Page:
Periodontists specialize in the prevention, diagnosis, and treatment of infections and diseases of the soft tissues around the teeth and the jawbone.  After four years of dental school, periodontists train an additional three years and master the most advanced techniques for treating periodontal disease and placing dental implants.  As well as performing a great many cosmetic procedures, periodontists are also able to enhance one’s smile to its full potential.

Plaque contains toxins that attack the soft tissues surrounding the teeth, resulting in periodontal disease.  The bacterium embeds itself in the gum and breeds rapidly, causing a bacterial infection.  As the infection progresses, it burrows deeper into the tissues, causing inflammation and irritation between the teeth and gums.  As a result of the body’s response, the gums appear to recede as it destroys the infected tissue.  There is a tendency for the pockets between the teeth to deepen over time, and if no treatment is sought, then the tissue that makes up the jawbone is reshaping, resulting in unstable teeth and tooth loss if no treatment is sought.

Referrals from General Dentists and Self Referral

It is possible to seek treatment from a periodontist in a number of ways.   In the course of a regular dental examination, a general dentist or hygienist may recommend a consultation with a periodontist if they observe signs of gingivitis or rapidly progressing periodontal disease.  If you would like to schedule a periodontal consultation, however, you are not required to get a referral.

It is important that you schedule an appointment with a periodontist as soon as possible if you experience any of these signs and symptoms:

  • If you experience bleeding while eating or brushing your teeth –
    One of the most common signs of periodontal disease is bleeding while eating or cleaning your teeth.
  • Bad breath
    The presence of persistent halitosis (bad breath) despite a rigorous oral hygiene program may point to periodontitis, gingivitis, or the beginning of an infection in the gums.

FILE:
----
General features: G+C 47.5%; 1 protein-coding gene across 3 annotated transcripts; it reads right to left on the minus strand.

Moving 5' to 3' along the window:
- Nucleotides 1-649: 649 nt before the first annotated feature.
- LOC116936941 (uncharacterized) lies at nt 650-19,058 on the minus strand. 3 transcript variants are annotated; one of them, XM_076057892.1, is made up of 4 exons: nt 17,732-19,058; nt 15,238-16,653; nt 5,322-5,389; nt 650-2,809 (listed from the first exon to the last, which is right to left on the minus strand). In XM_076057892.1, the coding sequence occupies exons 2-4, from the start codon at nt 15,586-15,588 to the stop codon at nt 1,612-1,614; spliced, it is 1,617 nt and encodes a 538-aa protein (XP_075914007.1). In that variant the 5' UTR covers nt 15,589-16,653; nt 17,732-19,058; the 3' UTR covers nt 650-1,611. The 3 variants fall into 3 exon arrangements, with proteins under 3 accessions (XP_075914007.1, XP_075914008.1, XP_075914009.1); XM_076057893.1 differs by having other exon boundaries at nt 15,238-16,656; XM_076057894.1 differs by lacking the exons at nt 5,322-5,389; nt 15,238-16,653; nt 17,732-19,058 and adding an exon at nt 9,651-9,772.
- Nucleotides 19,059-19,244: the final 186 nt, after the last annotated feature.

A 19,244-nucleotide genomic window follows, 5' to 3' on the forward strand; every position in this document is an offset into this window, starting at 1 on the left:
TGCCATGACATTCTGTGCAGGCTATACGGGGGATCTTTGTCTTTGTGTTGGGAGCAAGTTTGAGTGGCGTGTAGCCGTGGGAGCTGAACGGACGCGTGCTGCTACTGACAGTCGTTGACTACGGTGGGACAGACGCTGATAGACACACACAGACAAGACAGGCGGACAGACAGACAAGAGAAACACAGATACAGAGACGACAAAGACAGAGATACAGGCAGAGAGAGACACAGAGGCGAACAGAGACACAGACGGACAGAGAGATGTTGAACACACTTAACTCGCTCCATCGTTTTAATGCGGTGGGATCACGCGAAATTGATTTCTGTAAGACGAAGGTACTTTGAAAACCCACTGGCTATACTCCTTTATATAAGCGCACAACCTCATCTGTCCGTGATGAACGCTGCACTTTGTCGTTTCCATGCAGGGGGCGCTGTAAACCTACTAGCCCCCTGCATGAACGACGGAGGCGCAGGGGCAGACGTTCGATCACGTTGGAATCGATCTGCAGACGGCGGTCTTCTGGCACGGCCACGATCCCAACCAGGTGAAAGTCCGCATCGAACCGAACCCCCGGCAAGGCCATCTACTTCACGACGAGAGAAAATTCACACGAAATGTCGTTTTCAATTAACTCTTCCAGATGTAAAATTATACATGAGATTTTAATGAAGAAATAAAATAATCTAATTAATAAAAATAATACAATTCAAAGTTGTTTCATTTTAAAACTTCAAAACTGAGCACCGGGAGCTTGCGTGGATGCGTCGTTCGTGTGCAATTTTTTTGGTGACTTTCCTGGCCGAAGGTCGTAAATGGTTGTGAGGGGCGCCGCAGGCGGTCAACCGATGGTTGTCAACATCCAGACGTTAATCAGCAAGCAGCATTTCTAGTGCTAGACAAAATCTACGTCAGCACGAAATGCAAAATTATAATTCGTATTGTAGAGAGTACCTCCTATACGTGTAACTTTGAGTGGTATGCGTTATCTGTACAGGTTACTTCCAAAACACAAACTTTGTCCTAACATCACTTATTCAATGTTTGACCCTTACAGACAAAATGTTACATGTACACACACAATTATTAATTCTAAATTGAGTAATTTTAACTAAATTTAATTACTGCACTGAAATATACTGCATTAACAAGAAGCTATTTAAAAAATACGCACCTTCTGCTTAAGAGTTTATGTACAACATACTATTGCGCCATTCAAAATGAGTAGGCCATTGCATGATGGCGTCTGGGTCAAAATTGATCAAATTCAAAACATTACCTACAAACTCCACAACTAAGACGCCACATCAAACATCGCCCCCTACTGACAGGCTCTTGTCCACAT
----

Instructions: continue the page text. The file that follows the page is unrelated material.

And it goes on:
• Loose teeth and gum recession
    Periodontal disease can lead to longer teeth due to gum recession and bone loss.  If this disease progresses and attacks the jawbone, (the anchor holding the teeth in place), the teeth may become loose or may be lost altogether.
  • Gangrene in the tissues
    General dentists and periodontists can diagnose gangrene by checking the soft tissues, alveolar bone, and periodontal ligament for its presence.
  • Related health conditions
    Diabetes, osteoporosis, osteopenia, and heart disease are highly correlated with periodontitis.  It is possible for the bacteria infection to spread through the bloodstream and affect other parts of the body as well.

The diagnosis and treatment of this condition

The periodontist must thoroughly examine the gums, jawbone, and general condition of the teeth before initiating any dental treatment.  The periodontist has several surgical and nonsurgical options available when gingivitis or periodontal disease is diagnosed in order to treat the underlying infection, prevent soft tissue recession, and restructure or replace missing teeth.

  • Gingivitis/mild periodontal disease
    If the gum pockets exceed 4 mm in depth, the periodontist or hygienist may perform scaling and root planing to remove debris and allow the pockets to heal.  Afterwards, you will receive education and advice on how to maintain a successful cleaning regime.
  • Periodontal disease of moderate severity
    There may be a need for more extensive scaling and root planning if the gum pockets reach 4-6mm in length.  A local anesthetic is usually used to perform this type of cleaning.
  • Periodontal disease at an advanced stage
    The presence of gum pockets that are larger than 6-7mm is usually associated with bone loss and gum recession as well.  In the majority of cases, scaling and root planning will be performed as the first nonsurgical treatment.  To reduce the depth of the pocket, the periodontist may recommend surgical treatment in addition to nonsurgical treatment.
  • Loss of teeth
    Dental implants can be used in situations where one or more teeth are missing as a result of periodontal disease.  An implant can be placed in the bone if it is strong enough to provide a suitable anchor for the prosthetic tooth to be attached to.  A periodontist may perform bone grafts if the bone has been eroded severely in order to provide a suitable anchor for the new tooth/teeth.

Consult your periodontist if you have any questions regarding periodontal disease, periodontal treatment, or dental implants.

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